I have brought this song to an end.  Therefore, ye Britons, give a wreath to Geoffrey of Monmouth.  He is indeed yours for once he sang of your battles and those of your chiefs, and he wrote a book called “The Deeds of the Britons” which are celebrated throughout the world.


1 (3)  Robert de Chesney, fourth Bishop of Lincoln, was chosen toward the end of the year 1148 after the death of Bishop Alexander, to whom Geoffrey had dedicated his version of the prophecies of Merlin.

2 (14-15)  Camerinus, Macer, Marius, and Rabirius are all referred to within a few lines of one of Ovid’s Epistles from Pontus (IV, xvi).

3 (23ff)  For this battle and the persons concerned in it see the Introduction.

4 (24-25)  This seems like a reference to the pillaging expedition, which, according to the Triads, was made by Aeddan shortly before the battle of Arderydd.

5 (32)  The name Cambri (Cymry), now applied to the Welsh, was formerly used of the Britons of Strathclyde and Cumberland - “Y Gogledd”.  The kingdom of Rhydderch was in this region.  Jocelyn of Furness in his The Life of St Kentigern (Chap xxxi) speaks of going “de Wallia ad Cambrian”.  See also Y Cymmrodor, XI, 98.

6 (34)  The Welsh dialogue between Myrddin and Taliesin speaks of the death in the battle of, “Three men of note whose esteem was great with Elgan.”  It speaks also of the prodigies of valour performed by the seven sons of Eliffer, of whom Peredur we know was one, and it may be three of these who are referred to.  See the Miscellany.

7 (63ff)  The madness of Merlin, hardly intelligible here, is clear enough in the other versions where it comes as a punishment for his own misdeeds.  For parallels to this story see the Irish Frenzy of Suibhne and the other texts referred to in the Introduction.

8 (87)  “Celi Duw” came to be a very common title of the Deity in Welsh, the “coeli” losing completely its original meaning and being considered quite equivalent to “God.”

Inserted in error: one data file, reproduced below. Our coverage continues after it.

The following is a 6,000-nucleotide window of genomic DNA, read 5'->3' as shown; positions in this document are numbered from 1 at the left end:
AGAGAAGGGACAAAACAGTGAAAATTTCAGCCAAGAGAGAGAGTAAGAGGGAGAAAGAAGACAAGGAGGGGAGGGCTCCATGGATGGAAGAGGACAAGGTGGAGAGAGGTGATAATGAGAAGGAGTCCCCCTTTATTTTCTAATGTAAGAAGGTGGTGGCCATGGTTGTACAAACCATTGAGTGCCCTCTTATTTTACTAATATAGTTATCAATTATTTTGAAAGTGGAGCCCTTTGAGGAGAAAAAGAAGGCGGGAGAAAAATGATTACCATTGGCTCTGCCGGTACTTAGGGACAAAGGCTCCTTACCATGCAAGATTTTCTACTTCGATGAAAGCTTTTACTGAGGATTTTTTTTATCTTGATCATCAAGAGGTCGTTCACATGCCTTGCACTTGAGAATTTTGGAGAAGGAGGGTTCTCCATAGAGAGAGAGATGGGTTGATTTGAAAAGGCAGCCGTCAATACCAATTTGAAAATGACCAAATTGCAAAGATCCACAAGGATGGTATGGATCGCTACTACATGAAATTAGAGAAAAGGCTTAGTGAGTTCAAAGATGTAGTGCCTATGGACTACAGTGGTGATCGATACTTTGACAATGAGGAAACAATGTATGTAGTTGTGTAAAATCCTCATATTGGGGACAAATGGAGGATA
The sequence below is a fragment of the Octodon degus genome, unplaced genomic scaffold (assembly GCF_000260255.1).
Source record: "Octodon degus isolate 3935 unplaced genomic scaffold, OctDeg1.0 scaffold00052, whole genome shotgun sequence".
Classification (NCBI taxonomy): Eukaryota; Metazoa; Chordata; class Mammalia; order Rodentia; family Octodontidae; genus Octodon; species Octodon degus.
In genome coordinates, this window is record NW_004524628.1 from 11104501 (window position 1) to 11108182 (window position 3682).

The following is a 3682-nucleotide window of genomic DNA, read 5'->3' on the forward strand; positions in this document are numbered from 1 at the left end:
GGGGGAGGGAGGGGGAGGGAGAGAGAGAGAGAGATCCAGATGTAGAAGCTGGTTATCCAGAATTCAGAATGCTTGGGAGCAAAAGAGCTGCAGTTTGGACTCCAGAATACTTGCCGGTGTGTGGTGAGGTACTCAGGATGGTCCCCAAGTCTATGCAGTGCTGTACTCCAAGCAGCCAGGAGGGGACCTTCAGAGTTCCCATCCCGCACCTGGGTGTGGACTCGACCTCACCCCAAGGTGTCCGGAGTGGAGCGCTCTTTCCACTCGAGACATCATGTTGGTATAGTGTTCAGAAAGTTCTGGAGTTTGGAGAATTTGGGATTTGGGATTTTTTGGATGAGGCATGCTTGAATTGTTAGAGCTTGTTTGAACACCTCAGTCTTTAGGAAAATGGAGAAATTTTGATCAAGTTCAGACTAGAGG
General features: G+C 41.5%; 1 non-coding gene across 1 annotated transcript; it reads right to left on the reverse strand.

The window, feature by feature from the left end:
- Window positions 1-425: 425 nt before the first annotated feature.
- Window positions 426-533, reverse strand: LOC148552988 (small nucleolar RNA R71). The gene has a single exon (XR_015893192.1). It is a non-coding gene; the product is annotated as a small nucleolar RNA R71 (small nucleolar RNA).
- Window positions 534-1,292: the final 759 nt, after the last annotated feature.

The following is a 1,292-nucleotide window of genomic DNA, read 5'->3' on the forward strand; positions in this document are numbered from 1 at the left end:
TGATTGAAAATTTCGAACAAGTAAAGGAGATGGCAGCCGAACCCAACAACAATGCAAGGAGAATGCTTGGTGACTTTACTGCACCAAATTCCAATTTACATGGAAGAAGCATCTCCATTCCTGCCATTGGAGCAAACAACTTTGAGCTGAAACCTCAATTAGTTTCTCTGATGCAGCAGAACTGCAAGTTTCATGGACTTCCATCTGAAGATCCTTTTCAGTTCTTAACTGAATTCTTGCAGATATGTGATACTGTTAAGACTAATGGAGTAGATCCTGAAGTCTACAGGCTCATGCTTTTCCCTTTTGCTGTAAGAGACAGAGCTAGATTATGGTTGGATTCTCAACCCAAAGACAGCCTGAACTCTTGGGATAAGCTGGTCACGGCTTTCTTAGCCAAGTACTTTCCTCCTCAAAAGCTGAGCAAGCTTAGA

9 (90)  For references in Welsh literature to Merlin’s apple trees see the Afallennau and the Oianau.

10 (132)  Coed Celyddon or the Forest of Calidon originally stretched over the greater part of what is now southern Scotland.

11 (165ff)  In the Irish story of Suibhne his madness is softened in a very similar way by Loingreachan who played upon the harp and sang to him of his family, and finally persuaded him to return home.

12 (191ff)  These lines show that Geoffrey was familiar with the Heroides of Ovid.

13 (235)  Guilandus is probably, as San Marte suggests, Wayland Smith.  Urbs Sigenus is the old Welsh Kaer Sigont (now Caer Seiont), a name perhaps transferred to Carnarvon from the ruins of the Roman station of Segontium on the hill a short distance above the present city.

14 (254ff)  This incident is contained in an expanded form in a fragment believed to be from a lost life of Kentigern, printed by Ward in Romania, xxii; there however the story is of Lailoken and the wife of Meldred, king of Dunmeller.  It bears some resemblance to the story told in Jocelyn’s The Life of St Kentigern of the adultery of Languoreth, wife of Rhydderch.

15 (305ff)  This resembles closely another fragment printed by Ward in which Lailoken prophesies a similar threefold death, in this case, however, for himself.  Much the same incident has been preserved in by Welsh oral tradition in Glamorgan in connection with Twm Ieuan ap Rhys (born in 1474), commonly called Twm Gelwydd Teg or Tom of the Fine Lies.  According to the story printed in the Iolo Manuscripts, (Second edition, p 202, translation p 616)